Ordinance Summary

The Insolvency and Bankruptcy Code (Amendment) Ordinance, 2020


  • The Insolvency and Bankruptcy Code (Amendment) Ordinance, 2020 was promulgated on June 5, 2020.  The Ordinance amends the Insolvency and Bankruptcy Code, 2016.  The Code provides a time-bound process for resolving insolvency in companies and among individuals.  Insolvency is a situation where individuals or companies are unable to repay their outstanding debt.  The Ordinance exempts certain companies from the provisions of the Code with respect to initiation of a corporate insolvency resolution process.   
  • Initiation of corporate insolvency resolution:  When a default occurs, creditors of the company (financial or operational) or the company itself may file an application before the National Company Law Tribunal (NCLT) for initiating corporate insolvency resolution process (CIRP).  Once the application is accepted, a Committee of Creditors (CoC) consisting of the financial creditors of the company is constituted.  The CoC appoints a resolution professional who manages the resolution process and presents a resolution plan to the CoC.  Once the resolution plan is approved, the resolution process is required to be completed in 180 days (extendable by 90 days).  
  • Fraudulent trading:  During the resolution, if it is found that the business of the company is being carried out with an intent to defraud its creditors, the NCLT can pass orders against persons involved in such business to make contributions to the assets of the company.  Further, the resolution professional can apply to the NCLT for an order to direct the director or partner of the company to make such contributions if: (i) before the insolvency date, the director or partner knew or should have known that there was no reasonable prospect of avoiding CIRP, or (ii) the director or partner did not exercise due diligence to minimise the potential loss to creditors of the company.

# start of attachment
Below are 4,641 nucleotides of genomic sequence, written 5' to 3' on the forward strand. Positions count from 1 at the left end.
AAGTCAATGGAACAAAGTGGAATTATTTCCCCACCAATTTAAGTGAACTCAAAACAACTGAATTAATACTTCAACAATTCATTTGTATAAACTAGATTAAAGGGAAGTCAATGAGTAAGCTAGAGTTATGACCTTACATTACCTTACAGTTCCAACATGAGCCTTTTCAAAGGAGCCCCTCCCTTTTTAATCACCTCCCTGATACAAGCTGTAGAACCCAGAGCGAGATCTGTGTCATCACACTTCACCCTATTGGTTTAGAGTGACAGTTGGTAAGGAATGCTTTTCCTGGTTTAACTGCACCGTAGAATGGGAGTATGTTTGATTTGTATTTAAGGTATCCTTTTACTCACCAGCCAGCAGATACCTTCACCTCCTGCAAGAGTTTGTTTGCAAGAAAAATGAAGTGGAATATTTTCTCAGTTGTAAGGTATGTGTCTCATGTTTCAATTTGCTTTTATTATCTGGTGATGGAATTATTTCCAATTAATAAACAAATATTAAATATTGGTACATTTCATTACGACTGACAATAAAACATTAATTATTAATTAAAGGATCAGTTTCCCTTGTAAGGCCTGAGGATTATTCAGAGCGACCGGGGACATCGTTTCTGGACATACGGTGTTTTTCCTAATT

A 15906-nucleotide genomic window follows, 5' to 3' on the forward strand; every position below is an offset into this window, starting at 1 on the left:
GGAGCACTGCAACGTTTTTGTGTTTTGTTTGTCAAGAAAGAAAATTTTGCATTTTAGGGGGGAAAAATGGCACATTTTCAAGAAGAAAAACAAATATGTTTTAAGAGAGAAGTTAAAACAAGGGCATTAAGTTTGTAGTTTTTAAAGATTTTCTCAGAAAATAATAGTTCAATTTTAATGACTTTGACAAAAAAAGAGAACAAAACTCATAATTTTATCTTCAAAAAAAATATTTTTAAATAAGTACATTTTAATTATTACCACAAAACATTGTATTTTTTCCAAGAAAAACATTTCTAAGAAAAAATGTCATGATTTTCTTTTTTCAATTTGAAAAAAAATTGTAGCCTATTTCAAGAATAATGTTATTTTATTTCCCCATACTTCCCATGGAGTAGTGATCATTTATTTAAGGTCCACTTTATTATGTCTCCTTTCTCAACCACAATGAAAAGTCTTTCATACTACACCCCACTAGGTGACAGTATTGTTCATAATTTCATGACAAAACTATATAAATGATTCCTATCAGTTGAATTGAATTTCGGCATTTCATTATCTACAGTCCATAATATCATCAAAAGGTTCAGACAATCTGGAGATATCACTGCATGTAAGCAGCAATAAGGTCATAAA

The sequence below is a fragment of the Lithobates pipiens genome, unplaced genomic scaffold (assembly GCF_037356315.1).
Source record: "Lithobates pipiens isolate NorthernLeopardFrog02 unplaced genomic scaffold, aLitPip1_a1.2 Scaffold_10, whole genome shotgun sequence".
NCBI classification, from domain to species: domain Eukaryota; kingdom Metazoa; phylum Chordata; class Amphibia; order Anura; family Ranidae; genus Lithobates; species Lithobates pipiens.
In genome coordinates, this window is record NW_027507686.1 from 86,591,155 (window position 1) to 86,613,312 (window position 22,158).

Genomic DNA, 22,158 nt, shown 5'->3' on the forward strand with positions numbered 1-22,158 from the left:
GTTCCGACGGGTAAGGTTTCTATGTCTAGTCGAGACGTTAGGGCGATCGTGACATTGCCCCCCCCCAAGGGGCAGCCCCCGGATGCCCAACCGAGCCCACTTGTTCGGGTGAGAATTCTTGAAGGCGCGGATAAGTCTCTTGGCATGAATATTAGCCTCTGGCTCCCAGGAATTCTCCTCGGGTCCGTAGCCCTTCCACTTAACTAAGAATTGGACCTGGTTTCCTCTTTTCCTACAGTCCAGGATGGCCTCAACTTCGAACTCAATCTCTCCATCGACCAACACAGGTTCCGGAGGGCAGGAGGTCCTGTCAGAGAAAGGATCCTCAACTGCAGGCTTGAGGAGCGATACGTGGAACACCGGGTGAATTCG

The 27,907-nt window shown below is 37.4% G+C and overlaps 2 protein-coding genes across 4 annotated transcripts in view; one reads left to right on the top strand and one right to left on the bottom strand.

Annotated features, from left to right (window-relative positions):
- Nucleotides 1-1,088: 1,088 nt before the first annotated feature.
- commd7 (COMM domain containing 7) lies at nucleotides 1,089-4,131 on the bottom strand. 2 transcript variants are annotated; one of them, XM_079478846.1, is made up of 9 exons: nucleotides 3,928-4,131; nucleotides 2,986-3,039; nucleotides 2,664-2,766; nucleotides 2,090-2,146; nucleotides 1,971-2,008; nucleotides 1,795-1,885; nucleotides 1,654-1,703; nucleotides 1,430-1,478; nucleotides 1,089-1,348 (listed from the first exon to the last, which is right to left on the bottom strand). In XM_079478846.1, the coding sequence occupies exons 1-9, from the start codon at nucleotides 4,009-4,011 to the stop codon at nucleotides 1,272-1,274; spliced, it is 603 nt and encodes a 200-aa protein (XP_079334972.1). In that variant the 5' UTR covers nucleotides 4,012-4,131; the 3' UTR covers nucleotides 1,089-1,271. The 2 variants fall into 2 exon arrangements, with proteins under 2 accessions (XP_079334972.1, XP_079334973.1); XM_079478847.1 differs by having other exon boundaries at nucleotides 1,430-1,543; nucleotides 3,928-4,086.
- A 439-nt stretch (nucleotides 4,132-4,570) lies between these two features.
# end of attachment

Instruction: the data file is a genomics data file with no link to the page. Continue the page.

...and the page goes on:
• Provisions of the Ordinance:   The Ordinance exempts certain companies from the provisions on initiation of CIRP.  It states that an application for CIRP cannot be filed where a default has arisen during a period of at least six months starting from March 25, 2020.  The central government may extend this period to one year through notification.  The Ordinance clarifies that no proceedings can ever be initiated for defaults occurring during this period. 
  • The Ordinance further states that for such companies, the resolution professional cannot file an application to the NCLT for directions against the partners or directors of the company to make contributions to the assets of the company.  


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